Donald Vogel’s paintings reflect his interest in seeking beauty in life and in sharing pleasure with his viewers. Vogel entreats us to "rejoice and celebrate each new day, knowing it is a gift in itself, and produce something of worth to be shared. That is the life that has served this artist's pilgrimage."
Donald S. Vogel has been a set designer and technical director in the theater, a fine art dealer, and a writer, but first and foremost he is a painter. From a young age he was intrigued by the possibilities of creating images. The excitement and pleasure derived from the act of creation continued to be the force that compelled him to paint throughout his life.
Born in Milwaukee, Wisconsin, Donald S. Vogel began his formal art training at the Witte Memorial Museum in San Antonio when he was seventeen. His training, under the watchful eye of Eleanor Onderdonk, was briefly interrupted by a move to Washington, DC , where he took drawing classes at The Corcoran School of Art . He returned to San Antonio to finish high school and continued studying under Onderdonk. After graduation, he moved to Chicago in 1936 to enroll in The School of the Art Institute of Chicago. In the Impressionist and Post-Impressionist rooms of the Institute, a new world opened up to him, one that would forever influence the direction of his work. He saw art that dealt with the effects of atmosphere and light. The subjects and techniques used by these painters conveyed a sense of happiness, exuberance, and pleasure, which offered a stark contrast to the world outside stifled by the Great Depression.
While studying at the Art Institute, Vogel roomed at the Artist Community House where many students lived. This environment served as a counterpoint to the academic training he received at the Institute. It afforded the students the freedom to discuss issues in contemporary art, and freely experiment with unconventional ideas and techniques. Most importantly, this fertile environment intensified Vogel's commitment to paint.
Feeling the pinch of the Depression, Vogel left the Art Institute in 1940, and was accepted on the WPA Easel Project. This allowed him the luxury of drawing and painting from dawn to dusk. The freedom to paint at all hours focused his interest on the seemingly endless variations of light and atmosphere. With unlimited use of a model, he produced thousands of figure drawings until, eventually freed from the necessity of working from life, he began to paint purely from his imagination.
In 1942, Vogel moved to Dallas. The previous year, while he was still living in Chicago, the Dallas Museum of Fine Arts had given Vogel a one-person show; in 1943, shortly after his arrival in Dallas, the DMFA gave him another. While working first as a set designer and then as technical director at the Dallas Little Theater, Vogel spent his free time at the easel. During the 1940's he gained recognition in the art community by promoting the work of fellow artists and winning coveted purchase awards and prizes in the Texas General and Allied Arts Exhibitions for his own paintings.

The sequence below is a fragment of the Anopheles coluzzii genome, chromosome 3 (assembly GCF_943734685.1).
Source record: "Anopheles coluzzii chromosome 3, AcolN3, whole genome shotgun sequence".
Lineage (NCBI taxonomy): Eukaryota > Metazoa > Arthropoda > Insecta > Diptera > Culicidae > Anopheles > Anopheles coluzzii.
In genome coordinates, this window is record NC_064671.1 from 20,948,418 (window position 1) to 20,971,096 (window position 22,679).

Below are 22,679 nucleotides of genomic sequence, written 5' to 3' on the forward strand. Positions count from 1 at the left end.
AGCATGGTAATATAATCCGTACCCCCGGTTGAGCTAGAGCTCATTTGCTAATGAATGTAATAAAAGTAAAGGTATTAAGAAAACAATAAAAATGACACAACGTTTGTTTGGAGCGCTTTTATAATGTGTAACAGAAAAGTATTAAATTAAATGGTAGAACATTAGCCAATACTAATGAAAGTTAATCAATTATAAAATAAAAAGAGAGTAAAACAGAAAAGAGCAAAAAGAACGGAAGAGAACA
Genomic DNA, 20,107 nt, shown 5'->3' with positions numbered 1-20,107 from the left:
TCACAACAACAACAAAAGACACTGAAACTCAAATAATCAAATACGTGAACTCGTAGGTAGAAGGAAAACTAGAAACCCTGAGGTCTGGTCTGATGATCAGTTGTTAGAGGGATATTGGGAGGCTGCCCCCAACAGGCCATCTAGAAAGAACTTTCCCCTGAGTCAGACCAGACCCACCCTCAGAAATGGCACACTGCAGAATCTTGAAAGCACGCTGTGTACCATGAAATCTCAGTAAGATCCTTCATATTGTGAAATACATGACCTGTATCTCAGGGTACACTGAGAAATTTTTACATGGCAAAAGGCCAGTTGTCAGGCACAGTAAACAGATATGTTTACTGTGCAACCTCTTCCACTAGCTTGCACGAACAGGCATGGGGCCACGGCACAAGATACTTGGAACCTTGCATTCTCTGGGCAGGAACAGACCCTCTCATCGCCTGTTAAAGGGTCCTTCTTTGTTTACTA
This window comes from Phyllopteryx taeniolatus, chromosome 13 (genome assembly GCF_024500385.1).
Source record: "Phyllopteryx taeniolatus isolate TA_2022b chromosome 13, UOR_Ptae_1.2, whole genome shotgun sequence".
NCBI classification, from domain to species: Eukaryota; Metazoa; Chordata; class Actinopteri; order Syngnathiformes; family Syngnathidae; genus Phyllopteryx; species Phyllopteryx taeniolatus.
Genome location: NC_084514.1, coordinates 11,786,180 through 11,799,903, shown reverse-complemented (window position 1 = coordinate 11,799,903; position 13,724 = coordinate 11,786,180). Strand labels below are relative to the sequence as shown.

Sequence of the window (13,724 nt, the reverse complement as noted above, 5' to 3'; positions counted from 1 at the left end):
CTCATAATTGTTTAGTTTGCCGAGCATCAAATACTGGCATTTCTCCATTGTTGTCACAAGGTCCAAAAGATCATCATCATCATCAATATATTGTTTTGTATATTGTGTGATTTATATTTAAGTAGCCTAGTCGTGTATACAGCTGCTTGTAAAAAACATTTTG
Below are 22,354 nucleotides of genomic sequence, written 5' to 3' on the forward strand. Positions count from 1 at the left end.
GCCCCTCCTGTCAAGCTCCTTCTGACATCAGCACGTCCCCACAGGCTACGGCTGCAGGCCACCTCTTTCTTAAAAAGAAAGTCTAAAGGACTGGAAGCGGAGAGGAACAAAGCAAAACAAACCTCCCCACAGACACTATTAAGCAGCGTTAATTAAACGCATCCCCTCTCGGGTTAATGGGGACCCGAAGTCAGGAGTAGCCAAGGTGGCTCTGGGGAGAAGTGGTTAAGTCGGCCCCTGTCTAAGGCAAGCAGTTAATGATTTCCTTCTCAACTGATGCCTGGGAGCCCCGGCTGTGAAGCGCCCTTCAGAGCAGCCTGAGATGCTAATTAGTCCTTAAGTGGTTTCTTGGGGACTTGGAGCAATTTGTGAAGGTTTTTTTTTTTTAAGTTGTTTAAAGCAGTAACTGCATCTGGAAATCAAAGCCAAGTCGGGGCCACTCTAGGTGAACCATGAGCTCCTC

In 1951, Vogel and his wife Peggy, alongside Dallas arts patron Betty McLean, opened the Betty McLean Gallery. It was the first gallery in Texas to deal in modern art on an international level. In 1954, the Vogels moved to a five-acre site north of Dallas and opened Valley House Gallery. The new setting at Valley House deeply inspired Vogel, serving as a source for ideas, and providing a place of serenity and contemplation.
Vogel's work is characterized by his love of color, and his fascination with the changing qualities of light. A favorite subject, often revisited during the latter part of his career, is the greenhouse. He first experimented with this subject in 1976, and began using it in earnest in 1978. Having worked in a hothouse during his youth, he found it a natural subject for exploring the effects of atmosphere, light, and color. Like Monet's pond at Giverny, Vogel's greenhouses have become his signature: an imaginary place of endless fascination.
Vogel produced many catalogues for gallery artists but he had never written for himself. In 1989, he penned two autobiographical short stories and published them under the title Charcoal and Cadmium Red. He found writing to be as challenging a process as painting. During his eighth decade, he wrote and painted with equal intensity.
“The agony and ecstasy I felt while producing each work was welcomed, as each required the other to fulfill the quest. And the quest remains to produce works that should delight the eye, give pause for thought, heighten the spirit, and sense the awareness of our being,” wrote Donald S. Vogel in 1998, on the occasion of his Retrospective exhibition and catalogue.
Donald S. Vogel's work is included in the following collections:
Art Institute of Chicago, Chicago, Illinois
Beaumont Museum of Fine Art, Beaumont, Texas
Charles Goddard Center, Ardmore, Oklahoma
Dallas Museum of Art, Dallas, Texas
Fine Arts Museum of the South, Mobile, Alabama
Ft. Worth Art Association, Ft. Worth, Texas
Old Jail Foundation, Albany, Texas
Panhandle-Plains Historical Museum, Canyon, Texas
Philadelphia Museum of Art, Philadelphia, Pennsylvania
Philbrook Art Center, Tulsa, Oklahoma
The Pennsylvania Trust, Radnor, Pennsylvania
Tyler Museum of Art, Tyler, Texas
Witte Museum, San Antonio, Texas
The overall dimensions including the frame are 19 x 15 inches.